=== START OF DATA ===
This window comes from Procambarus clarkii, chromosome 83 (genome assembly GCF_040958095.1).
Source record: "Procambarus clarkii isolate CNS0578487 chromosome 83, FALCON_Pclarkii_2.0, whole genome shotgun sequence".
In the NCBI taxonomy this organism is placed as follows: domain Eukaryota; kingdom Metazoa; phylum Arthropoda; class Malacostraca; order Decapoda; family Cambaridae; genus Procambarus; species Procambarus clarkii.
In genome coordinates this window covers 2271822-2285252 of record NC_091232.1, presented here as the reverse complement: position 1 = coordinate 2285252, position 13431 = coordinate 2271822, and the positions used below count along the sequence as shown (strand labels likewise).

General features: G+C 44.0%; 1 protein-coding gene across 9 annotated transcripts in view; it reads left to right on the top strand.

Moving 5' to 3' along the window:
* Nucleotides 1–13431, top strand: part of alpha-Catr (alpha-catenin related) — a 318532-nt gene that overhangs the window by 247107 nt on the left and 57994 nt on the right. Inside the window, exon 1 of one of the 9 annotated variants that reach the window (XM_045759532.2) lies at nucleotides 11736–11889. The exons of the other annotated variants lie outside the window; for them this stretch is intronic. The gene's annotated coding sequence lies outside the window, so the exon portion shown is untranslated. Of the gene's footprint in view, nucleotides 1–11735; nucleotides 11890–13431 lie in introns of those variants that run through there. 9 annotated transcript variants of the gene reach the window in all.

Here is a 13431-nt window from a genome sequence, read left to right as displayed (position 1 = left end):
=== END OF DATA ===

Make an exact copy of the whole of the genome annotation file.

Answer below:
This window comes from Procambarus clarkii, chromosome 83 (genome assembly GCF_040958095.1).
Source record: "Procambarus clarkii isolate CNS0578487 chromosome 83, FALCON_Pclarkii_2.0, whole genome shotgun sequence".
In the NCBI taxonomy this organism is placed as follows: domain Eukaryota; kingdom Metazoa; phylum Arthropoda; class Malacostraca; order Decapoda; family Cambaridae; genus Procambarus; species Procambarus clarkii.
In genome coordinates this window covers 2271822-2285252 of record NC_091232.1, presented here as the reverse complement: position 1 = coordinate 2285252, position 13431 = coordinate 2271822, and the positions used below count along the sequence as shown (strand labels likewise).

General features: G+C 44.0%; 1 protein-coding gene across 9 annotated transcripts in view; it reads left to right on the top strand.

Moving 5' to 3' along the window:
* Nucleotides 1–13431, top strand: part of alpha-Catr (alpha-catenin related) — a 318532-nt gene that overhangs the window by 247107 nt on the left and 57994 nt on the right. Inside the window, exon 1 of one of the 9 annotated variants that reach the window (XM_045759532.2) lies at nucleotides 11736–11889. The exons of the other annotated variants lie outside the window; for them this stretch is intronic. The gene's annotated coding sequence lies outside the window, so the exon portion shown is untranslated. Of the gene's footprint in view, nucleotides 1–11735; nucleotides 11890–13431 lie in introns of those variants that run through there. 9 annotated transcript variants of the gene reach the window in all.

Here is a 13431-nt window from a genome sequence, read left to right as displayed (position 1 = left end):